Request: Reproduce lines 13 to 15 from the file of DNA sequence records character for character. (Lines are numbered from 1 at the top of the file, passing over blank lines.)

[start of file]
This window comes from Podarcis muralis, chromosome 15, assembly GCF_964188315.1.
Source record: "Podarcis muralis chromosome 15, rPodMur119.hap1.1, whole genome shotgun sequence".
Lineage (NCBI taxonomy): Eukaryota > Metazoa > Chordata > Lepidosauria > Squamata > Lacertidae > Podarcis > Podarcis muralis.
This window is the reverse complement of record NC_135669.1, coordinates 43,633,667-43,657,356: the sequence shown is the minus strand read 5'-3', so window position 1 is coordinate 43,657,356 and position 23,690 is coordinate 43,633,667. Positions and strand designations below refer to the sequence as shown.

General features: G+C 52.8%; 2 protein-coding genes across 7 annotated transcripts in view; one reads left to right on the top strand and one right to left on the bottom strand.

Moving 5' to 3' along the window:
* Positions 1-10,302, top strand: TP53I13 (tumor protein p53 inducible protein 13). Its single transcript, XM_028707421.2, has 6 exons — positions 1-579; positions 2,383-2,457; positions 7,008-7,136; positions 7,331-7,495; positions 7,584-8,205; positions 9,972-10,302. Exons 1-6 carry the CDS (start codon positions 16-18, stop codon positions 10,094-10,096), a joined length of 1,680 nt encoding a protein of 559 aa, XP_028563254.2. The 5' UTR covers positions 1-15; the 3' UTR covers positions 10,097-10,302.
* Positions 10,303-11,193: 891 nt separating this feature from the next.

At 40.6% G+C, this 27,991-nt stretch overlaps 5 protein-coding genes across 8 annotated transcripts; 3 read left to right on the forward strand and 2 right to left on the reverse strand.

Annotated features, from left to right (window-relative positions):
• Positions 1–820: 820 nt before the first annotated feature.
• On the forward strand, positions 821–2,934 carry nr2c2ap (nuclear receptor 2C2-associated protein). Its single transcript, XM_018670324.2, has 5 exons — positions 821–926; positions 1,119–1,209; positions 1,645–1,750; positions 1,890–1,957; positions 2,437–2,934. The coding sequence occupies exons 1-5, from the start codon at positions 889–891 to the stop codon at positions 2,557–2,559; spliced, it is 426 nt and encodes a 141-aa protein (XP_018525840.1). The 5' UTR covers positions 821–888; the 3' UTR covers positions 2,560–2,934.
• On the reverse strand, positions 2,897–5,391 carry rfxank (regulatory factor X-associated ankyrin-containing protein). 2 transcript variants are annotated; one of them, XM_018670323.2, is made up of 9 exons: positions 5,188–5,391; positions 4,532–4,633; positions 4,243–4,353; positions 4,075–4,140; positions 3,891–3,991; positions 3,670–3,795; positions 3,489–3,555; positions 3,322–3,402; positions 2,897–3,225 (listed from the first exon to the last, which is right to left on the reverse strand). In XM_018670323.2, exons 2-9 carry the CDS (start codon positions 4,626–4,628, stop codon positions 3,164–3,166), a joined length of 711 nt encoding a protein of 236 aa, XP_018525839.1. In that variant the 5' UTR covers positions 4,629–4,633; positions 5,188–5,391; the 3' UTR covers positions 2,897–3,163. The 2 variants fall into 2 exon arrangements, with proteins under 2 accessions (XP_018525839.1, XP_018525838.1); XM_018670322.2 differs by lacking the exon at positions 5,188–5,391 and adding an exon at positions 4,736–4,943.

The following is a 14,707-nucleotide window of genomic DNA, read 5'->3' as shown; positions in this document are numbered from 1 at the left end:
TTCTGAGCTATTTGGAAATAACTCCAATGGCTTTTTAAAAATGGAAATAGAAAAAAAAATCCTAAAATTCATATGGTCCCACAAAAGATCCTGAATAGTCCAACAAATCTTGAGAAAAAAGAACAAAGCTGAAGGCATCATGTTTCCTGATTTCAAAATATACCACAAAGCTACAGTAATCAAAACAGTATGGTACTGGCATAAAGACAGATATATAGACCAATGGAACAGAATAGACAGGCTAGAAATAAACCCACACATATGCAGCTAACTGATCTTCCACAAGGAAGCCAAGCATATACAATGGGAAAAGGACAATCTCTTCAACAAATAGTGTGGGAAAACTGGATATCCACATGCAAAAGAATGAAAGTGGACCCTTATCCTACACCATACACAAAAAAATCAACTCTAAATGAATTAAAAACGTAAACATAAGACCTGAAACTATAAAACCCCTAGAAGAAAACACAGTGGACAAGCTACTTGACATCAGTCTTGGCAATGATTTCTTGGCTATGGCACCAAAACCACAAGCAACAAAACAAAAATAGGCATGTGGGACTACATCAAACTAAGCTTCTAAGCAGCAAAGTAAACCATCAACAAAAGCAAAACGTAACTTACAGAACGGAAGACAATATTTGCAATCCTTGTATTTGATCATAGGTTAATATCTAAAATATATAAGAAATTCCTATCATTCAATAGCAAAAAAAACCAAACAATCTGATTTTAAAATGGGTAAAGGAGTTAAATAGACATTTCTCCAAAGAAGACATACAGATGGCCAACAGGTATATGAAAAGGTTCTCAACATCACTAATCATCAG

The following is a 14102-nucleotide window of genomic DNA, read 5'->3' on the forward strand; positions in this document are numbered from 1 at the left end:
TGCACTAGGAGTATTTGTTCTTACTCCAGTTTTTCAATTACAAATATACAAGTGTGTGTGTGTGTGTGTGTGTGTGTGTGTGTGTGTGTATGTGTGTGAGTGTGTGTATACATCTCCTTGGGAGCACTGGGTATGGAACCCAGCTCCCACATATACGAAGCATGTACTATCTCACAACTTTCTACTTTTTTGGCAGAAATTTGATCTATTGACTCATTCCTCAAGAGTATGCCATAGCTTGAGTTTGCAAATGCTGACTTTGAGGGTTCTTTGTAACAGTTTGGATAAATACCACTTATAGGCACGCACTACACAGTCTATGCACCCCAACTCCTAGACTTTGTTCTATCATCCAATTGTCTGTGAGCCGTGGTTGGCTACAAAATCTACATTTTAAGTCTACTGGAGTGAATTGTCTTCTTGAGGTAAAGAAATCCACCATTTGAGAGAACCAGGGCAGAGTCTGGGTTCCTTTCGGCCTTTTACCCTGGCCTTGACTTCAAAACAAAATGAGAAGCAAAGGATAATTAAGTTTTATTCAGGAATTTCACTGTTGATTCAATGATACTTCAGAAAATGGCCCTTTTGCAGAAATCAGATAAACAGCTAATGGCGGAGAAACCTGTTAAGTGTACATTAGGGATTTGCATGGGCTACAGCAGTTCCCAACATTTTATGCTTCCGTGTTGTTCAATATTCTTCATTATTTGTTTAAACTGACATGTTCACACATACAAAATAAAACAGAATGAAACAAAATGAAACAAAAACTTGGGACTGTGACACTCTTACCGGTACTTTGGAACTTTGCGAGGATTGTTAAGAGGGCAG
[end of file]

• On the reverse strand, positions 2,897–5,391 carry rfxank (regulatory factor X-associated ankyrin-containing protein). 2 transcript variants are annotated; one of them, XM_018670323.2, is made up of 9 exons: positions 5,188–5,391; positions 4,532–4,633; positions 4,243–4,353; positions 4,075–4,140; positions 3,891–3,991; positions 3,670–3,795; positions 3,489–3,555; positions 3,322–3,402; positions 2,897–3,225 (listed from the first exon to the last, which is right to left on the reverse strand). In XM_018670323.2, exons 2-9 carry the CDS (start codon positions 4,626–4,628, stop codon positions 3,164–3,166), a joined length of 711 nt encoding a protein of 236 aa, XP_018525839.1. In that variant the 5' UTR covers positions 4,629–4,633; positions 5,188–5,391; the 3' UTR covers positions 2,897–3,163. The 2 variants fall into 2 exon arrangements, with proteins under 2 accessions (XP_018525839.1, XP_018525838.1); XM_018670322.2 differs by lacking the exon at positions 5,188–5,391 and adding an exon at positions 4,736–4,943.

The following is a 14,707-nucleotide window of genomic DNA, read 5'->3' as shown; positions in this document are numbered from 1 at the left end:
TTCTGAGCTATTTGGAAATAACTCCAATGGCTTTTTAAAAATGGAAATAGAAAAAAAAATCCTAAAATTCATATGGTCCCACAAAAGATCCTGAATAGTCCAACAAATCTTGAGAAAAAAGAACAAAGCTGAAGGCATCATGTTTCCTGATTTCAAAATATACCACAAAGCTACAGTAATCAAAACAGTATGGTACTGGCATAAAGACAGATATATAGACCAATGGAACAGAATAGACAGGCTAGAAATAAACCCACACATATGCAGCTAACTGATCTTCCACAAGGAAGCCAAGCATATACAATGGGAAAAGGACAATCTCTTCAACAAATAGTGTGGGAAAACTGGATATCCACATGCAAAAGAATGAAAGTGGACCCTTATCCTACACCATACACAAAAAAATCAACTCTAAATGAATTAAAAACGTAAACATAAGACCTGAAACTATAAAACCCCTAGAAGAAAACACAGTGGACAAGCTACTTGACATCAGTCTTGGCAATGATTTCTTGGCTATGGCACCAAAACCACAAGCAACAAAACAAAAATAGGCATGTGGGACTACATCAAACTAAGCTTCTAAGCAGCAAAGTAAACCATCAACAAAAGCAAAACGTAACTTACAGAACGGAAGACAATATTTGCAATCCTTGTATTTGATCATAGGTTAATATCTAAAATATATAAGAAATTCCTATCATTCAATAGCAAAAAAAACCAAACAATCTGATTTTAAAATGGGTAAAGGAGTTAAATAGACATTTCTCCAAAGAAGACATACAGATGGCCAACAGGTATATGAAAAGGTTCTCAACATCACTAATCATCAG